Posted June 10, 2011 - 1:39pm by Tracy
Victory Gardens: back in vogue after 70 years“Victory Garden” is a term that has recently been popping up all over Chicago, and in national news. And it’s no wonder.
With the all the recent news reports about poor food production practices and the globalization of agriculture (Just how far did that banana travel to get to your lunch, anyway?), foods grown in your backyard or in a communal space in your neighborhood start sounding pretty good, safe and healthy.
What a radical idea!
Well, not really. Sure, in this day and age when so many foods are processed and it’s so easy to get groceries anywhere and any time of the year, it seems crazy to think you can grow 40 percent of the food you consume yourself — but a new idea it is not.
Back in March, I had the opportunity to attend the Chicago Flower and Garden Show at Navy Pier in Chicago, and caught a presentation by LaManda Joy, president and founder of the Peterson Garden Project, and blogger behind TheYarden.com. Decked out in Rosie the Riveter apparel (literally!), LaManda gave the full history of Victory Gardens in the U.S., which have roots dating back to World Wars I and II. In fact, the community garden that now exists at the corner of Peterson and Campbell avenues in Chicago (which LaManda reestablished in 2010) served as an original Victory Garden from 1942 to 1945 as well.
The idea was for families to grow staple crops on their own so rations could be conserved and some pressure could be taken off American farmers. Victory Gardens also were a tool to boost morale during tough times. It is easy to see why people are once again drawn to this idea. Today, the re-emergence of Victory Gardens is no longer focused on the war effort, but still on boosting morale and forming community bonds. It also seems to have a new agenda: to help people take ownership of their food and rediscover an appreciation for where it comes from, how it is made and the history and sacrifice that it behind it.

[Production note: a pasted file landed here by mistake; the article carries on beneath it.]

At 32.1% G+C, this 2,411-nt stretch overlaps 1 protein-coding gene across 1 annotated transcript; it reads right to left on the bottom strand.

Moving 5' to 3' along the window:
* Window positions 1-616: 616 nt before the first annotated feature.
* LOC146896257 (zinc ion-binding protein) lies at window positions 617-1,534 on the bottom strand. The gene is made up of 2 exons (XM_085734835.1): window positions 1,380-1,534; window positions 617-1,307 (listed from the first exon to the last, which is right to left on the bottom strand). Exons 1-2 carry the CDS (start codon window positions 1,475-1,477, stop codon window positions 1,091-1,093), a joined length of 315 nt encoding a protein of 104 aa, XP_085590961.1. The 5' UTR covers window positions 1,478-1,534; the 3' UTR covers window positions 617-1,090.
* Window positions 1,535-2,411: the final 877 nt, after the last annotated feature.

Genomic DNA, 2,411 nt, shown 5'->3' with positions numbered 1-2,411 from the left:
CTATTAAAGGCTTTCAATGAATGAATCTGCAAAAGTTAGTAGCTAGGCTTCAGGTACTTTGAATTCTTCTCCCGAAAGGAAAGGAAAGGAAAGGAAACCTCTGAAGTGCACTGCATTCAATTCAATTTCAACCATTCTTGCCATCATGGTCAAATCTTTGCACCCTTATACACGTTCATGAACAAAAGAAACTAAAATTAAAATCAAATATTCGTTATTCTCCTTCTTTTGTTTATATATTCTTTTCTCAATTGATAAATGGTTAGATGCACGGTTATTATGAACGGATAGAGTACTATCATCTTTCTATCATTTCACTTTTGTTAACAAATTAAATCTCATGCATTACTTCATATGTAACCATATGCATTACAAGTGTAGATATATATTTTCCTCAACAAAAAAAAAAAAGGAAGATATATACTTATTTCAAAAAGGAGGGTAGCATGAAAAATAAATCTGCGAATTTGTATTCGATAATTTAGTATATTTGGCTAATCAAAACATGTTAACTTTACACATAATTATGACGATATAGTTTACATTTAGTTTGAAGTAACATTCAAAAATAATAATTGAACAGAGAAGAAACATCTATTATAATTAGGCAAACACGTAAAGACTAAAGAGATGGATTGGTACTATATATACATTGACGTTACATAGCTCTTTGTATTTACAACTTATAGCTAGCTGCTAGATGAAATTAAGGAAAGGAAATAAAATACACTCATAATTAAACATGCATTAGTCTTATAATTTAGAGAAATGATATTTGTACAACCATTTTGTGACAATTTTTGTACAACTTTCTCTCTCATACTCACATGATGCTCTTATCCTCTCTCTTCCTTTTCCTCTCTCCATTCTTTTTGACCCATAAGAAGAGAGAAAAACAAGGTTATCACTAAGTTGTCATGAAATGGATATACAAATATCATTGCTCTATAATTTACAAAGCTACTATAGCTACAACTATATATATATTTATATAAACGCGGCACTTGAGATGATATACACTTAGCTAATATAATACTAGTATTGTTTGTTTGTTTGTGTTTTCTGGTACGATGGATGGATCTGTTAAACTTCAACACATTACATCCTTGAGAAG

LaManda explained that both today and back then, Chicago has been ahead of the curve in adopting these vegetable gardening practices. More and more people in the area are catching on — myself included.
I do not live close to a community garden, but LaManda’s speech and the success of the Peterson Garden sparked my own interest in gardening. Today my backyard raised bed garden is well on its way to a good yield, which I hope will help me cut down on grocery bills and eat better and more locally this summer. Many of my co-workers at Swedish Covenant Hospital have also been drawn into the Victory Garden trend, planting anywhere they can — in pots, their backyards and in nearby community gardens.
The more I work out in my Victory Garden, the more I enjoy it. You really can't go wrong with a therapeutic outdoor activity that yields fresh vegetables, community involvement, pocket-book friendly eating and a sense of accomplishment — and maybe even victory.
Note: The photo is of my first backyard Victory Garden. Here's hoping for a good year.
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